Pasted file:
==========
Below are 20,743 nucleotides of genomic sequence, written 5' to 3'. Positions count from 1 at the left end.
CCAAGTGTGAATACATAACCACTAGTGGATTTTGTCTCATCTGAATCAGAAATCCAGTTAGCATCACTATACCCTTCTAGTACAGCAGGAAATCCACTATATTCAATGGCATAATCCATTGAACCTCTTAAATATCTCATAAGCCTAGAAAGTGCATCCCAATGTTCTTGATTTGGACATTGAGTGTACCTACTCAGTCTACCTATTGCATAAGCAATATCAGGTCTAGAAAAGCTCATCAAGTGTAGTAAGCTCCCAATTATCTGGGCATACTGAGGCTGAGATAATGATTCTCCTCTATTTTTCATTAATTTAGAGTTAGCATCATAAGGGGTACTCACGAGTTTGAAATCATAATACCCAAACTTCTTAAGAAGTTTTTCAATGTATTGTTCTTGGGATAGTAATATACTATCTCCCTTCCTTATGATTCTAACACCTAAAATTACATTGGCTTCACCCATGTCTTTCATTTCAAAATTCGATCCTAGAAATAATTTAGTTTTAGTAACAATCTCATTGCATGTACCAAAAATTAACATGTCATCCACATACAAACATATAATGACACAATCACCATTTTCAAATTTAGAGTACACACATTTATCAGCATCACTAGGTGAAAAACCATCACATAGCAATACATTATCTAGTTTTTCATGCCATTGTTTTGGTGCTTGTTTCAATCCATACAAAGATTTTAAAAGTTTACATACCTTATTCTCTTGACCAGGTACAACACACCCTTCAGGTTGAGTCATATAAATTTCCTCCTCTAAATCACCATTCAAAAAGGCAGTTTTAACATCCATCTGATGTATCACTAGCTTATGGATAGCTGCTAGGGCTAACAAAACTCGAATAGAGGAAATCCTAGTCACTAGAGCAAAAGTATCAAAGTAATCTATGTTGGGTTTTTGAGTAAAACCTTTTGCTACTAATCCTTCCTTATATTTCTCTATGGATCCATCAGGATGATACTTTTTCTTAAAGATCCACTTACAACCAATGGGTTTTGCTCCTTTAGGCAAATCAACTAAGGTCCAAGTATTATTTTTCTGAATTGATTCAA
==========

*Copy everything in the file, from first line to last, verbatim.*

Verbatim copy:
Below are 20,743 nucleotides of genomic sequence, written 5' to 3'. Positions count from 1 at the left end.
CCAAGTGTGAATACATAACCACTAGTGGATTTTGTCTCATCTGAATCAGAAATCCAGTTAGCATCACTATACCCTTCTAGTACAGCAGGAAATCCACTATATTCAATGGCATAATCCATTGAACCTCTTAAATATCTCATAAGCCTAGAAAGTGCATCCCAATGTTCTTGATTTGGACATTGAGTGTACCTACTCAGTCTACCTATTGCATAAGCAATATCAGGTCTAGAAAAGCTCATCAAGTGTAGTAAGCTCCCAATTATCTGGGCATACTGAGGCTGAGATAATGATTCTCCTCTATTTTTCATTAATTTAGAGTTAGCATCATAAGGGGTACTCACGAGTTTGAAATCATAATACCCAAACTTCTTAAGAAGTTTTTCAATGTATTGTTCTTGGGATAGTAATATACTATCTCCCTTCCTTATGATTCTAACACCTAAAATTACATTGGCTTCACCCATGTCTTTCATTTCAAAATTCGATCCTAGAAATAATTTAGTTTTAGTAACAATCTCATTGCATGTACCAAAAATTAACATGTCATCCACATACAAACATATAATGACACAATCACCATTTTCAAATTTAGAGTACACACATTTATCAGCATCACTAGGTGAAAAACCATCACATAGCAATACATTATCTAGTTTTTCATGCCATTGTTTTGGTGCTTGTTTCAATCCATACAAAGATTTTAAAAGTTTACATACCTTATTCTCTTGACCAGGTACAACACACCCTTCAGGTTGAGTCATATAAATTTCCTCCTCTAAATCACCATTCAAAAAGGCAGTTTTAACATCCATCTGATGTATCACTAGCTTATGGATAGCTGCTAGGGCTAACAAAACTCGAATAGAGGAAATCCTAGTCACTAGAGCAAAAGTATCAAAGTAATCTATGTTGGGTTTTTGAGTAAAACCTTTTGCTACTAATCCTTCCTTATATTTCTCTATGGATCCATCAGGATGATACTTTTTCTTAAAGATCCACTTACAACCAATGGGTTTTGCTCCTTTAGGCAAATCAACTAAGGTCCAAGTATTATTTTTCTGAATTGATTCAA